"Earlier stage breast cancers are more likely to be curable," said lead researcher Ellen Warner, M.D., M.Sc., medical oncologist in the Department of Medicine, Division of Medical Oncology at Sunnybrook Health Sciences Center, in Toronto, Canada.
"We can be fairly confident that if screening with MRI finds cancers at a much earlier stage, it probably also saves lives," added Warner, who presented details of these results at the CTRC-AACR San Antonio Breast Cancer Symposium, held Dec. 9-13.
The researchers separated 1,275 women at high risk for breast cancer into two groups: One group was screened with MRI plus mammography, and the second, a control group, received conventional screening by mammography. Participants had the defective BRCA1 or BRCA2 gene mutation, which suggests a very high lifetime risk of developing breast cancer.
Warner and colleagues followed the women over several years to determine which screening method detected cancer at a significantly earlier stage.
Forty-one cases of breast cancer were diagnosed in the MRI group compared with 76 diagnoses in the control group. There were proportionately fewer advanced breast cancers, and more early cancers among women who screened with MRI compared with those not screened with MRI.
Furthermore, cancer size was smaller in the MRI group. The average size of invasive cancers in the MRI group was 0.9 cm compared to 1.8 cm in the control group. Three percent of cancers in the MRI group were larger than 2 cm in diameter compared with 29 percent of those in the control group.
"These results will hopefully convince high-risk women and their health care providers that breast screening with yearly MRI and mammography is a reasonable alternative to surgical removal of their breasts, which is commonly done to prevent breast cancer," Warner said.
The mission of the CTRC-AACR San Antonio Breast Cancer Symposium is to produce a unique and comprehensive scientific meeting that encompasses the full spectrum of breast cancer research, facilitating the rapid translation of new knowledge into better care for breast cancer patients. The Cancer Therapy & Research Center (CTRC) at The University of Texas Health Science Center at San Antonio, the American Association for Cancer Research (AACR), and Baylor College of Medicine are joint sponsors of the San Antonio Breast Cancer Symposium. This collaboration utilizes the clinical strengths of the CTRC and Baylor, and the AACR's scientific prestige in basic, translational and clinical cancer research to expedite the delivery of the latest scientific advances to the clinic. The 32nd annual symposium is expected to draw more than 8,500 participants from more than 90 countries.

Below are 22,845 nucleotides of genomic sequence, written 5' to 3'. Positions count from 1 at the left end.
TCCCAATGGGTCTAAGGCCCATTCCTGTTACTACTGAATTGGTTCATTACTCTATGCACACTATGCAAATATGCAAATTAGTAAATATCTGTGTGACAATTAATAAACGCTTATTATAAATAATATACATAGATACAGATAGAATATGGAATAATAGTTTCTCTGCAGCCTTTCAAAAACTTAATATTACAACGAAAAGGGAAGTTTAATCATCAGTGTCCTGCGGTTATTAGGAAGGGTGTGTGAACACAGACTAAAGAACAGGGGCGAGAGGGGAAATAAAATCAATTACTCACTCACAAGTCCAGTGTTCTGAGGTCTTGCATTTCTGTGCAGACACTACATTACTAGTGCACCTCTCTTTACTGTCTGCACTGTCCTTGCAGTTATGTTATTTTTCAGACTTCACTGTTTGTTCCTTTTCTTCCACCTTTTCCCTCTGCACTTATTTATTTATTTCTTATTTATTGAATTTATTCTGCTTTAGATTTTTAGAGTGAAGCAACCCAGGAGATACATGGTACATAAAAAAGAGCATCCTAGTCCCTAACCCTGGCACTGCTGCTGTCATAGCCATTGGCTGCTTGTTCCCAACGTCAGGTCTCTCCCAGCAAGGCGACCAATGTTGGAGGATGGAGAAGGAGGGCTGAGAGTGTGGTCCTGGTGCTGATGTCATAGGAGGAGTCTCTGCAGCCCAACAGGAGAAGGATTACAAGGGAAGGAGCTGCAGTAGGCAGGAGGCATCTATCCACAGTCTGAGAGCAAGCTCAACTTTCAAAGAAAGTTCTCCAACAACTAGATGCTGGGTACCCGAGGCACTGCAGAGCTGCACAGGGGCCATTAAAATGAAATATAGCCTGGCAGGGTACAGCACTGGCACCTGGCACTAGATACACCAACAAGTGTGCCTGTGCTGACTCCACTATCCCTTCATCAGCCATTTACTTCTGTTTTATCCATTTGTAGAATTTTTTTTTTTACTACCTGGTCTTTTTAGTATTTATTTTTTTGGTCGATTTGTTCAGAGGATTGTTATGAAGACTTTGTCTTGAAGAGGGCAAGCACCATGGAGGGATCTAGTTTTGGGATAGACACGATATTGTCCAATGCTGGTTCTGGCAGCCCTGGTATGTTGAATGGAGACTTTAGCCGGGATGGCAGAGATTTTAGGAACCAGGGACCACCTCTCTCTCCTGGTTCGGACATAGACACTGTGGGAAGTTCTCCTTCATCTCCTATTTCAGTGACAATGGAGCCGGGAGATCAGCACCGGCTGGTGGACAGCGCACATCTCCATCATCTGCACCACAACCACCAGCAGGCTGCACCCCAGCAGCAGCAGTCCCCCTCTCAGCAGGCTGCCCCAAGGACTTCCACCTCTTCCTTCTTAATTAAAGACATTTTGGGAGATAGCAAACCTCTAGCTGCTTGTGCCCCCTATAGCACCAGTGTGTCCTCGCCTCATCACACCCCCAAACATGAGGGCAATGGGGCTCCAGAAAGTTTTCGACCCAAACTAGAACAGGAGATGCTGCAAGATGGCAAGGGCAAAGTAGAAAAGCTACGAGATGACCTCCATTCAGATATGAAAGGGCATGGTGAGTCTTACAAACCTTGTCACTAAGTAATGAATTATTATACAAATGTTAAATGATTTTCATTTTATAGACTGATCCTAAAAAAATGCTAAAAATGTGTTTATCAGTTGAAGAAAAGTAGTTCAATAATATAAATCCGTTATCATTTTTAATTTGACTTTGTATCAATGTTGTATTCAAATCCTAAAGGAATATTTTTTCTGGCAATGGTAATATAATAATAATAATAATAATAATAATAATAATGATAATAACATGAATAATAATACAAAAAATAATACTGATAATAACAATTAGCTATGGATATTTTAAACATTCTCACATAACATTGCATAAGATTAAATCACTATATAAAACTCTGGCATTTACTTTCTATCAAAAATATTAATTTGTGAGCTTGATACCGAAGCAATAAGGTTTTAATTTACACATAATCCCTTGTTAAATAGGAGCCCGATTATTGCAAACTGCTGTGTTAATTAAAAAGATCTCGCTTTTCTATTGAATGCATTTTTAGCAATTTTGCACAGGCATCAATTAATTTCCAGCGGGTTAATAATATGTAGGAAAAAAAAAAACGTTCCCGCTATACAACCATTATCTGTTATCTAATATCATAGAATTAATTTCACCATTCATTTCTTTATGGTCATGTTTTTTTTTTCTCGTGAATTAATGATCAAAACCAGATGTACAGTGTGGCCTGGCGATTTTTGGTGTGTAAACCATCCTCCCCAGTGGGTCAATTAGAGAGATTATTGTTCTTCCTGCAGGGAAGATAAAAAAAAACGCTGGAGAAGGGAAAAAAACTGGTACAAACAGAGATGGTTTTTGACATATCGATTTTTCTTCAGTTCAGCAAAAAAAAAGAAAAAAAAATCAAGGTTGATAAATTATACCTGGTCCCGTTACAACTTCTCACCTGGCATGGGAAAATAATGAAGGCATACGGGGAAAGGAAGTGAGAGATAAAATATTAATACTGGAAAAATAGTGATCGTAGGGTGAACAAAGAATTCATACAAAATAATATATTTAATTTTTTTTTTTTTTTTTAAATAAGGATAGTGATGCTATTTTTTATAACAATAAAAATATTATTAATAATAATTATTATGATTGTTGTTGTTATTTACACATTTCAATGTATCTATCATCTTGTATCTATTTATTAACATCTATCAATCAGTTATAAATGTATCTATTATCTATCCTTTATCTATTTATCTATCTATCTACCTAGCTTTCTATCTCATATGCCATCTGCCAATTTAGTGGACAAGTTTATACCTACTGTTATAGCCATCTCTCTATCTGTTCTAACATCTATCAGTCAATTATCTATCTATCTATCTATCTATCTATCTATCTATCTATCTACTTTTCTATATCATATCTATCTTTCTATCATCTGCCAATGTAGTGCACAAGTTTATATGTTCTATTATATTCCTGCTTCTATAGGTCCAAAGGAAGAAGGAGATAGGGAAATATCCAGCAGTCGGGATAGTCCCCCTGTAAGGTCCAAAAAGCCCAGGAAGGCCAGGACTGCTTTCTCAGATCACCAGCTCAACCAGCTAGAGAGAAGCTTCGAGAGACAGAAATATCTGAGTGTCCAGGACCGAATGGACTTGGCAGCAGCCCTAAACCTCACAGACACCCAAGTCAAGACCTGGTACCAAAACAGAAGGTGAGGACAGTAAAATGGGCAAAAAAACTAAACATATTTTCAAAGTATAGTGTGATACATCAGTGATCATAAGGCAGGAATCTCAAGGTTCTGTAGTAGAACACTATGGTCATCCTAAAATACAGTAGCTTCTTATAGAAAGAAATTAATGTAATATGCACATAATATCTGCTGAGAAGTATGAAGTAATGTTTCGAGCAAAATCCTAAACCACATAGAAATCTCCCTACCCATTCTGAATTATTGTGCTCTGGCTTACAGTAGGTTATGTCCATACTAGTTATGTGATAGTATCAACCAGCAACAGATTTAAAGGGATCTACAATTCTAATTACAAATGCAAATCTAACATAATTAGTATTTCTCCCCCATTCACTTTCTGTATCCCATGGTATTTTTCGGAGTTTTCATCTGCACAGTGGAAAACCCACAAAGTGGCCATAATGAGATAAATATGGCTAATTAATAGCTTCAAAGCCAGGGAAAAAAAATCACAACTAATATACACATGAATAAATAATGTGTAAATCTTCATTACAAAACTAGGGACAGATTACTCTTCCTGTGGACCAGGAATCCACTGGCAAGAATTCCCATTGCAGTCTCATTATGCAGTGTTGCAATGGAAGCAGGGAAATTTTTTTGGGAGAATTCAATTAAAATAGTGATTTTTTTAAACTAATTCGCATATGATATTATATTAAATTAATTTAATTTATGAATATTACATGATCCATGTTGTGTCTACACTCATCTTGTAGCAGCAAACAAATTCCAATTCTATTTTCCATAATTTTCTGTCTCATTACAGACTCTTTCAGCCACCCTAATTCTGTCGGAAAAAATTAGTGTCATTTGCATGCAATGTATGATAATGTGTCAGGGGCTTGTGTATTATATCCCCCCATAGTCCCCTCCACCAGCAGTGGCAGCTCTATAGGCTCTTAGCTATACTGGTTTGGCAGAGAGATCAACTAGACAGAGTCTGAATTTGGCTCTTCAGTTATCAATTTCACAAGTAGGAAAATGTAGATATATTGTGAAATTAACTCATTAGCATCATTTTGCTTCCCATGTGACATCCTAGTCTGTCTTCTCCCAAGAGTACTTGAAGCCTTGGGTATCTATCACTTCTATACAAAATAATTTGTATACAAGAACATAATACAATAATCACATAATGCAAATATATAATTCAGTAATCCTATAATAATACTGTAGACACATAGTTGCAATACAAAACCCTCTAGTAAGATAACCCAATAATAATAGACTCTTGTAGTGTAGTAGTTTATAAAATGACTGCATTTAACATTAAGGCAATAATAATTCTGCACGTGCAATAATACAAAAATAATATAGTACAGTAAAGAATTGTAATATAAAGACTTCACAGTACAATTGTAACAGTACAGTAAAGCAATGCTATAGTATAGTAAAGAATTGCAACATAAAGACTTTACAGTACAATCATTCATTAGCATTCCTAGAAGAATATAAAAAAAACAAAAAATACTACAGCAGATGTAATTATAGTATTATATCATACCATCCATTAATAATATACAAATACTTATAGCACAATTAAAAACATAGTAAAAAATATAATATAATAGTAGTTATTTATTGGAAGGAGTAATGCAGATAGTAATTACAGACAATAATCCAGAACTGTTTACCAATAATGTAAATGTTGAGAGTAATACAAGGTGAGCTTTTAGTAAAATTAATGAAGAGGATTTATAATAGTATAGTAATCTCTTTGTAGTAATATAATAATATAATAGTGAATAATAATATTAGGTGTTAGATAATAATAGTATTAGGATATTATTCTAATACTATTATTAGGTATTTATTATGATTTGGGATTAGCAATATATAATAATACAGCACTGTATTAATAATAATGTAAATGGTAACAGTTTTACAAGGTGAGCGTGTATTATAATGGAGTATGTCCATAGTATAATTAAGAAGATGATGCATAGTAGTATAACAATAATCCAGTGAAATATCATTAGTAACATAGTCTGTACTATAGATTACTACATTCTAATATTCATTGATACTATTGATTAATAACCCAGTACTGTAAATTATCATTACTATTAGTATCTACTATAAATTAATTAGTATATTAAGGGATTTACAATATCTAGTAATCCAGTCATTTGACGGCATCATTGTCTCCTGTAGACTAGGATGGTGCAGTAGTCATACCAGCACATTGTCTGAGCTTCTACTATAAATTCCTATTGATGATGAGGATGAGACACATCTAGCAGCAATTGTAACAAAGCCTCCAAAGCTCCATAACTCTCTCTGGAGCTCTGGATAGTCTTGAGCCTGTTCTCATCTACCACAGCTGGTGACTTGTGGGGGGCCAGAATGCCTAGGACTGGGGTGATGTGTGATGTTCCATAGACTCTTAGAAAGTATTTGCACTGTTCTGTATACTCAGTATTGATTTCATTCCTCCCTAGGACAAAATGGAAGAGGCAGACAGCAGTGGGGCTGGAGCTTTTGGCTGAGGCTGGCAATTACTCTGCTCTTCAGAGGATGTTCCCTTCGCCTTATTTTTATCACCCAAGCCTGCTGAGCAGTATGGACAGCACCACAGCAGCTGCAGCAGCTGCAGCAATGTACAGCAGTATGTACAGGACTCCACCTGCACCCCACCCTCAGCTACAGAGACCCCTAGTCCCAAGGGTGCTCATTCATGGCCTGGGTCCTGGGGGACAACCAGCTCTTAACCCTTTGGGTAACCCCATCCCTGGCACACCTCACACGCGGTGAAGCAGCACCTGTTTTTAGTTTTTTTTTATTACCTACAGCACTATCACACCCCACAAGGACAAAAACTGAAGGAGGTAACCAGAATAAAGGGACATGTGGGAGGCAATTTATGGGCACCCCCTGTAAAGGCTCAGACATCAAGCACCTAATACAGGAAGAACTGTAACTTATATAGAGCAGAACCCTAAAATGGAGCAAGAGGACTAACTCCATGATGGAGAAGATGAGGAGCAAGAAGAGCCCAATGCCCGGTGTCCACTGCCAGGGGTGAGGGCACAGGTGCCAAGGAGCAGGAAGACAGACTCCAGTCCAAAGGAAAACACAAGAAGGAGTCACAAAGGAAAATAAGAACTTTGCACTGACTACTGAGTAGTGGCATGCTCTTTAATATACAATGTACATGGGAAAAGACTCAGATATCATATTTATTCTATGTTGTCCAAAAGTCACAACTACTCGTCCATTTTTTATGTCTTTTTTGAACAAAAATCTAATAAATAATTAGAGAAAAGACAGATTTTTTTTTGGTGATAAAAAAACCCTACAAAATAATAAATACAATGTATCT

Jeremy Moore | EurekAlert!
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The WHO reports an estimated 429,000 malaria deaths each year. The disease mostly affects tropical and subtropical regions and in particular the African continent. The Fraunhofer Institute for Silicate Research ISC teamed up with the Fraunhofer Institute for Molecular Biology and Applied Ecology IME and the Institute of Tropical Medicine at the University of Tübingen for a new test method to detect malaria parasites in blood. The idea of the research project “NanoFRET” is to develop a highly sensitive and reliable rapid diagnostic test so that patient treatment can begin as early as possible.
Malaria is caused by parasites transmitted by mosquito bite. The most dangerous form of malaria is malaria tropica. Left untreated, it is fatal in most cases....
The formation of stars in distant galaxies is still largely unexplored. For the first time, astron-omers at the University of Geneva have now been able to closely observe a star system six billion light-years away. In doing so, they are confirming earlier simulations made by the University of Zurich. One special effect is made possible by the multiple reflections of images that run through the cosmos like a snake.
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Just because someone is smart and well-motivated doesn't mean he or she can learn the visual skills needed to excel at tasks like matching fingerprints, interpreting medical X-rays, keeping track of aircraft on radar displays or forensic face matching.
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Computer Tomography (CT) is a standard procedure in hospitals, but so far, the technology has not been suitable for imaging extremely small objects. In PNAS, a team from the Technical University of Munich (TUM) describes a Nano-CT device that creates three-dimensional x-ray images at resolutions up to 100 nanometers. The first test application: Together with colleagues from the University of Kassel and Helmholtz-Zentrum Geesthacht the researchers analyzed the locomotory system of a velvet worm.
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The quantum world is fragile; error correction codes are needed to protect the information stored in a quantum object from the deteriorating effects of noise. Quantum physicists in Innsbruck have developed a protocol to pass quantum information between differently encoded building blocks of a future quantum computer, such as processors and memories. Scientists may use this protocol in the future to build a data bus for quantum computers. The researchers have published their work in the journal Nature Communications.
Future quantum computers will be able to solve problems where conventional computers fail today. We are still far away from any large-scale implementation,...
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